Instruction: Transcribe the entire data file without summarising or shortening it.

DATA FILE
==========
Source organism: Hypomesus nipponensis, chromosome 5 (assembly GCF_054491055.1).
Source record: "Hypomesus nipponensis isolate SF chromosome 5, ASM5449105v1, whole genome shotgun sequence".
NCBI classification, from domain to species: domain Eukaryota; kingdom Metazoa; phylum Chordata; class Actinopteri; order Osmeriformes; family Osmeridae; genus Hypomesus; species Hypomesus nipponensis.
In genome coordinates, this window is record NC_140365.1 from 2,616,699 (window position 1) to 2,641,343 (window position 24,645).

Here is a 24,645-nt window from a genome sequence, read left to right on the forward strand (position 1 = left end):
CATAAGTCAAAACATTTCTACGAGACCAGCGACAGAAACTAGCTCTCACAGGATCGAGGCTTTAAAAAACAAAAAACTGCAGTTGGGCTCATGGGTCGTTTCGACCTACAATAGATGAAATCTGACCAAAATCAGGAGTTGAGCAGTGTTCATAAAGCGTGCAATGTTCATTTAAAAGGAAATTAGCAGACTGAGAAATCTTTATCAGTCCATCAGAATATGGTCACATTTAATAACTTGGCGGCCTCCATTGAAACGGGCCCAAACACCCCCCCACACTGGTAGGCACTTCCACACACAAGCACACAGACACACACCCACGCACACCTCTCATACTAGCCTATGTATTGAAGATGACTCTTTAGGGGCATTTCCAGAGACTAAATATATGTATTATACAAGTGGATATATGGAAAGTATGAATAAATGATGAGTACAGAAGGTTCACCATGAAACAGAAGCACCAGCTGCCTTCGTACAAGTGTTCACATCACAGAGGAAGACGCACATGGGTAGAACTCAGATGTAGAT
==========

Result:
Source organism: Hypomesus nipponensis, chromosome 5 (assembly GCF_054491055.1).
Source record: "Hypomesus nipponensis isolate SF chromosome 5, ASM5449105v1, whole genome shotgun sequence".
NCBI classification, from domain to species: domain Eukaryota; kingdom Metazoa; phylum Chordata; class Actinopteri; order Osmeriformes; family Osmeridae; genus Hypomesus; species Hypomesus nipponensis.
In genome coordinates, this window is record NC_140365.1 from 2,616,699 (window position 1) to 2,641,343 (window position 24,645).

Here is a 24,645-nt window from a genome sequence, read left to right on the forward strand (position 1 = left end):
CATAAGTCAAAACATTTCTACGAGACCAGCGACAGAAACTAGCTCTCACAGGATCGAGGCTTTAAAAAACAAAAAACTGCAGTTGGGCTCATGGGTCGTTTCGACCTACAATAGATGAAATCTGACCAAAATCAGGAGTTGAGCAGTGTTCATAAAGCGTGCAATGTTCATTTAAAAGGAAATTAGCAGACTGAGAAATCTTTATCAGTCCATCAGAATATGGTCACATTTAATAACTTGGCGGCCTCCATTGAAACGGGCCCAAACACCCCCCCACACTGGTAGGCACTTCCACACACAAGCACACAGACACACACCCACGCACACCTCTCATACTAGCCTATGTATTGAAGATGACTCTTTAGGGGCATTTCCAGAGACTAAATATATGTATTATACAAGTGGATATATGGAAAGTATGAATAAATGATGAGTACAGAAGGTTCACCATGAAACAGAAGCACCAGCTGCCTTCGTACAAGTGTTCACATCACAGAGGAAGACGCACATGGGTAGAACTCAGATGTAGAT